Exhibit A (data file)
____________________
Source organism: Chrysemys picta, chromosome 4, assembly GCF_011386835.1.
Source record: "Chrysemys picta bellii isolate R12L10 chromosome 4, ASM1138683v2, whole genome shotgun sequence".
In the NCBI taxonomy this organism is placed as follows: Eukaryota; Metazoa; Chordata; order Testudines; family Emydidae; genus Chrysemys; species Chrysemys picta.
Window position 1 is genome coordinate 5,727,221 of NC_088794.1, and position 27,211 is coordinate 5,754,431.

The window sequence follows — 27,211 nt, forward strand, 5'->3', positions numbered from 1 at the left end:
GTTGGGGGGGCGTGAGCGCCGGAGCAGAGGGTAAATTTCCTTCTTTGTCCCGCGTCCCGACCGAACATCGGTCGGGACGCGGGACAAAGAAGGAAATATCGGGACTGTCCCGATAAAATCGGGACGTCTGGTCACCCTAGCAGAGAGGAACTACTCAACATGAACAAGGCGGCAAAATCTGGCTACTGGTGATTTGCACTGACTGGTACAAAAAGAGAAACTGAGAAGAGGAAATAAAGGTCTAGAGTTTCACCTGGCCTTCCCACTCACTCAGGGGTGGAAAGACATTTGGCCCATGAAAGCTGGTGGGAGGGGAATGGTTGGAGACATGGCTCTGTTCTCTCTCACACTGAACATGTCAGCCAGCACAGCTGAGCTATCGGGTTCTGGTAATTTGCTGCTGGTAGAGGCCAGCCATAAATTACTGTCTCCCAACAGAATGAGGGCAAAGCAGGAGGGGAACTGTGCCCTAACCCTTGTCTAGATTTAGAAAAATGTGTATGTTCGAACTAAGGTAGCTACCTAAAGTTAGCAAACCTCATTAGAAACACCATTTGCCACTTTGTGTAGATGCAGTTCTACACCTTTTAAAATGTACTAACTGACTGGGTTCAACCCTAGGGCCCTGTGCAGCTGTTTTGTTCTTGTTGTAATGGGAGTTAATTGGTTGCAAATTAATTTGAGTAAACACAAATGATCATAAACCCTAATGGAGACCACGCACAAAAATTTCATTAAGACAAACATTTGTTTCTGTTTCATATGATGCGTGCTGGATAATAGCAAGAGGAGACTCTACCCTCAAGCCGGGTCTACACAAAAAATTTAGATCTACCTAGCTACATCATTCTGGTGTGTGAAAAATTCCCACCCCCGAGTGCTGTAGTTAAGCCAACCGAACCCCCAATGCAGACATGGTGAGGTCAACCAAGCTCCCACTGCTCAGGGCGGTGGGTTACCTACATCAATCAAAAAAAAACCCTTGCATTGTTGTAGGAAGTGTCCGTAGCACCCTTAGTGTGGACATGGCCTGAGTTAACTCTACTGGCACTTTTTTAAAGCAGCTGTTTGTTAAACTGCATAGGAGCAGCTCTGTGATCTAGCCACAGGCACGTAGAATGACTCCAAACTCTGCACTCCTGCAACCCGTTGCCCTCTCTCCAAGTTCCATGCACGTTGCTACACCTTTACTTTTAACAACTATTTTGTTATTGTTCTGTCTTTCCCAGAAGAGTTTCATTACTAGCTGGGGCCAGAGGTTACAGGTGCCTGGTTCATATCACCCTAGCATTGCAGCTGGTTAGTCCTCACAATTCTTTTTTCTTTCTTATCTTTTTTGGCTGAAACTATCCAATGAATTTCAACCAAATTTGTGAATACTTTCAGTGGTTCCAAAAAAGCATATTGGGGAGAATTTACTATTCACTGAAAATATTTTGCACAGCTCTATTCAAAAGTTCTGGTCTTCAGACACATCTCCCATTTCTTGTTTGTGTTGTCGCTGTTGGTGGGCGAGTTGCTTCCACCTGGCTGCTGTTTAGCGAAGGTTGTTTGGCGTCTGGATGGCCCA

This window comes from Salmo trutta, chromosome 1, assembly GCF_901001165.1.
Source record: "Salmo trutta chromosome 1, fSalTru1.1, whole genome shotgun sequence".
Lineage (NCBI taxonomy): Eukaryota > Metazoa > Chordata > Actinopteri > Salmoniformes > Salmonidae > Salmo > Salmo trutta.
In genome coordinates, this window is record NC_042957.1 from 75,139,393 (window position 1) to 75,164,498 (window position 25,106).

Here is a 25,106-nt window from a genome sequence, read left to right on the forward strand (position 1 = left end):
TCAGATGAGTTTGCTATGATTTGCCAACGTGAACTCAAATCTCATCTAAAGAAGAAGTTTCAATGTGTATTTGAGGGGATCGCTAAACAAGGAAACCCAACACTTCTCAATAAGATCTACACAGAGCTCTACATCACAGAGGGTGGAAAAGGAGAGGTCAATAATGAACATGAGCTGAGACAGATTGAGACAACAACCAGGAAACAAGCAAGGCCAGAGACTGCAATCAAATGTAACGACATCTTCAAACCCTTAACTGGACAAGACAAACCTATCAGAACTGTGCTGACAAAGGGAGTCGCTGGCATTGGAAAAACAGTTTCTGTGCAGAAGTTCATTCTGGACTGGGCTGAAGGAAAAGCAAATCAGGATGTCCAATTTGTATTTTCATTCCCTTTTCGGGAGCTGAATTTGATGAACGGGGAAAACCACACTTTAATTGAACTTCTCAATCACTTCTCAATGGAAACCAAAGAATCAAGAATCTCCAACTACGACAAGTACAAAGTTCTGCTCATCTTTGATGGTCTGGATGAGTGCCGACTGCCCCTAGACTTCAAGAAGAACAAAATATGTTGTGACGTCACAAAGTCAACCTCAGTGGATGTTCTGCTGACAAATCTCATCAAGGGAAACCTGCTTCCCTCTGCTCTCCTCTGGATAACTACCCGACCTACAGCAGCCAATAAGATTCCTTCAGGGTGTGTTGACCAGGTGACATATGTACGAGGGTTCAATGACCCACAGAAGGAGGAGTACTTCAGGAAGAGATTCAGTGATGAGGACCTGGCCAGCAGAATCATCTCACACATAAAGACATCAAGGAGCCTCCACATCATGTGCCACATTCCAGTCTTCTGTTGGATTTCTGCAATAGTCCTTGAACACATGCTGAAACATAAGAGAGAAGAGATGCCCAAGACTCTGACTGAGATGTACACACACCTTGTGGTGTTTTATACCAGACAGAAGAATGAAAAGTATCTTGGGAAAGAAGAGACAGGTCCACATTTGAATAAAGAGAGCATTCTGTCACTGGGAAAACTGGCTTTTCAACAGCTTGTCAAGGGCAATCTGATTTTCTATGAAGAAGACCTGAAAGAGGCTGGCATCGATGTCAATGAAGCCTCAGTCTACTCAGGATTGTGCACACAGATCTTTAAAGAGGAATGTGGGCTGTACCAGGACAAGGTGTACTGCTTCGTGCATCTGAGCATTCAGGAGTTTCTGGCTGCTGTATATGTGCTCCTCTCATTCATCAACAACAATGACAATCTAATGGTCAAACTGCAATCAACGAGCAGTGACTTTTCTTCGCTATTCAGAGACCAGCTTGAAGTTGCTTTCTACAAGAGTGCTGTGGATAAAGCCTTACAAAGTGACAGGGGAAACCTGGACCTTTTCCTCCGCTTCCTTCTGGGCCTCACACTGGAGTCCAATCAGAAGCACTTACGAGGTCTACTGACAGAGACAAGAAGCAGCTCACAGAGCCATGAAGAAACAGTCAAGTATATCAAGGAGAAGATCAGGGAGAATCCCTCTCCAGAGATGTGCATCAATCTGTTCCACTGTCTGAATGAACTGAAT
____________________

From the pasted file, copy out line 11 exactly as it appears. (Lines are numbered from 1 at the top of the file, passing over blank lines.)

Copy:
Here is a 25,106-nt window from a genome sequence, read left to right on the forward strand (position 1 = left end):